In Fall 2018, Mike will be transferring to CU Boulder to pursue a bachelor's degree in Geology (possibly Ecology and Evolutionary Biology) with a certificate in Hydrology.  Mike hopes to go on and address some of the world’s most challenging environmental problems, particularly surrounding water.


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Susannah Rozak

Project Title: Determining Student Engagement in Climate Change Education with the Use of Hand Sensors.

Mentors:  Jen Kay and Ariel Morrison, CIRES/ATOC

Bio: Susannah grew up in a small town in the Sierra Nevada mountains, but after graduating high school began to travel the world. She has lived in five different states and has visited six countries on four continents.  Being able to explore different environments enhanced her appreciation for the natural world and inspired her to go back to school to get a degree that would allow her to share this love of biology and ecology with everyone around her.

Two years ago, she moved to Colorado Springs, Colorado, from Honolulu, Hawaii, and began working towards a biology degree at Pikes Peak Community College (PPCC). After getting her associate degree at PPCC, she plans to attend the University of Colorado in Colorado Springs where she will get her Bachelor of Science in Biology.  Her ideal career would be to work for a wildlife rescue organization helping to coordinate public outreach and education through interactive events that would allow the public to learn more about the uniqueness of their local ecosystem. 


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Kelly Sullivan

Project Title: Quantifying the Error in Magnetic Field Models Near Geostationary Orbit by Comparison to GOES Measurements.

Mentor: Sam Califf, NOAA/NCEI

Bio: Having moved around with the Air Force for most of her life, Kelly is a nomad. She has developed a passion for travel and experiencing new cultures but is still seeking a place to call home. Currently residing in Colorado Springs, she enjoys a good dose of nature by hiking the Front Range with her chocolate lab, Guinness. She just received her Associate of Arts at Pikes Peak Community College (PPCC) at the end of the Spring 2018 semester and plans to continue her studies there as well as her role working to spearhead the first STEM club at PPCC. From there, she is considering a degree in Environmental Design or Urban Planning at one of the University of Colorado campuses.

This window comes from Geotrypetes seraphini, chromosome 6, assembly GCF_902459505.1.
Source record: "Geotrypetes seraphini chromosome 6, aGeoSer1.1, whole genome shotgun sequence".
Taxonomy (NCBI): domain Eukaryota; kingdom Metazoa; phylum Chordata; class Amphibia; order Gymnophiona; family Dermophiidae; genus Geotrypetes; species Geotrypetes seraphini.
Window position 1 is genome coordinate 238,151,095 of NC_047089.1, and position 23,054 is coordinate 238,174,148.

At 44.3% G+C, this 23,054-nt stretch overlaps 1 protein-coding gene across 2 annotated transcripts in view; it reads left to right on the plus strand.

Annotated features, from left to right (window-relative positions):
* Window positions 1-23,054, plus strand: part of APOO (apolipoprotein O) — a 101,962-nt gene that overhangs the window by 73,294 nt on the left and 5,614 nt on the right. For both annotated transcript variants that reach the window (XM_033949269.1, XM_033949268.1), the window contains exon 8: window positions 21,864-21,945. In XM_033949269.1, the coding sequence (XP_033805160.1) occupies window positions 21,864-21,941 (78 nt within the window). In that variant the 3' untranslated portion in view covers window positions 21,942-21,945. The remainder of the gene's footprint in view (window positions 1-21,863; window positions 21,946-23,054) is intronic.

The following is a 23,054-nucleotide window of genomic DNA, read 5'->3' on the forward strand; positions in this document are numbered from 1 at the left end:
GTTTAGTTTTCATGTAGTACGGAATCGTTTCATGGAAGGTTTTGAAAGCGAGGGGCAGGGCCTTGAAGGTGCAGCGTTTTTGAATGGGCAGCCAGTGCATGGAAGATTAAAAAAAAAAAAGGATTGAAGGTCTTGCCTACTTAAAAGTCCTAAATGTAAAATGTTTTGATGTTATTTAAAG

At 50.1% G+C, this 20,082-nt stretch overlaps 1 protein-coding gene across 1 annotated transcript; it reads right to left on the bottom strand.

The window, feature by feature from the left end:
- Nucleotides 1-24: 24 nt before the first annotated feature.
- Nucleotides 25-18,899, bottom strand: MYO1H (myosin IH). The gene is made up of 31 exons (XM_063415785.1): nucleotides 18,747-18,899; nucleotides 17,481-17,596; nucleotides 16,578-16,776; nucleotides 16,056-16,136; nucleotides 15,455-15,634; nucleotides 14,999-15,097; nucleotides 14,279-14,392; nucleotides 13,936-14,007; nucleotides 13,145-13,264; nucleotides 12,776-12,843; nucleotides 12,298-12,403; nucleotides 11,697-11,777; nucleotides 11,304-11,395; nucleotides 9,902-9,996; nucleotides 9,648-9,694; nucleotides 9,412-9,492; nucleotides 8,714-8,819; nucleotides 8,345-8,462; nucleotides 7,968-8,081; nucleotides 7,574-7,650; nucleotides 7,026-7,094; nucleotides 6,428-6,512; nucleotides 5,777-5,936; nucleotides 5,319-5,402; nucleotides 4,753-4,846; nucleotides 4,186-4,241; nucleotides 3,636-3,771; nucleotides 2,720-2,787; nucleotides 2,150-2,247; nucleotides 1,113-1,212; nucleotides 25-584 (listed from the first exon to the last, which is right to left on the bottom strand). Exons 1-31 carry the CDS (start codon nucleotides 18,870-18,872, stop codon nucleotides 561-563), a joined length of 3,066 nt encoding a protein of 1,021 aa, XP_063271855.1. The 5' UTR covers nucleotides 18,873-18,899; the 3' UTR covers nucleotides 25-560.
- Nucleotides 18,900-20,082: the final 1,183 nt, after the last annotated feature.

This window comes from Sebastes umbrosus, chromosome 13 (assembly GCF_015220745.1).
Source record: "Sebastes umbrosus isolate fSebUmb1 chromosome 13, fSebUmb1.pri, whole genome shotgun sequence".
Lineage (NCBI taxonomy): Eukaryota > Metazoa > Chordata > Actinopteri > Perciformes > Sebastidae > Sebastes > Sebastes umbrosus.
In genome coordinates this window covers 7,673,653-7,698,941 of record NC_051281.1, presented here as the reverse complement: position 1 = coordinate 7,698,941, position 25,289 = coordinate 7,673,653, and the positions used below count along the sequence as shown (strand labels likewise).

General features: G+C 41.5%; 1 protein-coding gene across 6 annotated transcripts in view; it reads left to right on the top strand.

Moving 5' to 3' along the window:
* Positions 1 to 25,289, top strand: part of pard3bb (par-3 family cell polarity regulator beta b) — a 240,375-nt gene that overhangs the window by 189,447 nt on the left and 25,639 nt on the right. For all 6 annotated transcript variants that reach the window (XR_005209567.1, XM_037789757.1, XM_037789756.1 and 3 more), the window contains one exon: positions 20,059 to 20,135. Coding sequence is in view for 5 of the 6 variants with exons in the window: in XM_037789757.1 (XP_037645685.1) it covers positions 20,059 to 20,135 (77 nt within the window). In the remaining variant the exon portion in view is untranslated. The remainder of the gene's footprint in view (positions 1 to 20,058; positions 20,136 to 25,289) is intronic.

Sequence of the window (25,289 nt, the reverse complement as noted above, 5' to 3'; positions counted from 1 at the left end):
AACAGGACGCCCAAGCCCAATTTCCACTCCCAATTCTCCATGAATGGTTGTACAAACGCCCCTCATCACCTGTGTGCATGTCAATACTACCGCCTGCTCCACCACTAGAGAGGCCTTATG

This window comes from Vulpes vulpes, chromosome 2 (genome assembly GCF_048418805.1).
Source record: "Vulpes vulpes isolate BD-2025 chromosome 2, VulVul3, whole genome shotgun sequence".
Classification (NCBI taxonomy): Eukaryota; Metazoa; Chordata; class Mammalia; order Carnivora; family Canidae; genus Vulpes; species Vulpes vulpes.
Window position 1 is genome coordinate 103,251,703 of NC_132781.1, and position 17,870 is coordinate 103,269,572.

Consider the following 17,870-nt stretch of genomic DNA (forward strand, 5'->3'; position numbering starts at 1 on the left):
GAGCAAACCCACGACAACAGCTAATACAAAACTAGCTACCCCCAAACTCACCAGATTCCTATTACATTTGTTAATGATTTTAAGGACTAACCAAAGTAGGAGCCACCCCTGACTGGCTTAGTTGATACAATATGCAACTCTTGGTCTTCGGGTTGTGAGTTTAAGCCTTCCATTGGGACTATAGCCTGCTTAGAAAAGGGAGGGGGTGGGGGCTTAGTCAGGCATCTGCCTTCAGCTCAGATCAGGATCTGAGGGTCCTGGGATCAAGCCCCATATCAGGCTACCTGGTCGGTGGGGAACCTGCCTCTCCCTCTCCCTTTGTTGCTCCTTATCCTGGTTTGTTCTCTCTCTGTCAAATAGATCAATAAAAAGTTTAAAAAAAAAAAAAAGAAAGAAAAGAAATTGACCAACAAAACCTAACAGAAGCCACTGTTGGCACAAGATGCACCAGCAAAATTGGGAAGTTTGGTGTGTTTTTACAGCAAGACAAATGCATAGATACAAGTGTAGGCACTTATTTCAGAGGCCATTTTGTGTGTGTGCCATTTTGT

Kelly has always enjoyed the fusion of what is creative with what is logical and hopes to bring that creative thinking into a career in sustainable architecture and green building. She has a passion for protecting and preserving the environment and in finding ways to reduce our human impact through sustainable development. Her philosophy is: "Tread lightly, live thoughtfully, and always have empathy."


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Sean Will

Project Title: Hydraulic Condusivity of Beaver Dam and Beaver Pond Soils.

Mentors: Emily Fairfax and Eric Small, CIRES/Department of Geological Sciences at CU

Bio: Born in Seattle, Sean spent his childhood in Florida exploring the wilderness. He has always been fascinated by the natural world and enjoys any activity or work that takes him into the less traveled areas of the country. Since moving to Colorado, he has been determined to find obscure trails and campsites.

Originally a Chemical Engineering major, Sean is currently enrolled at the Community College of Denver (CCD) and is working towards a Bachelor of Science in Environmental Science and a Water Management and Hydrologic Science concentration from Metro State University (MSU) in Denver. He intends to use this education and the skills obtained through RECCS to jump into a career in environmental studies and hopes to transition from that to teaching at a later point in his career.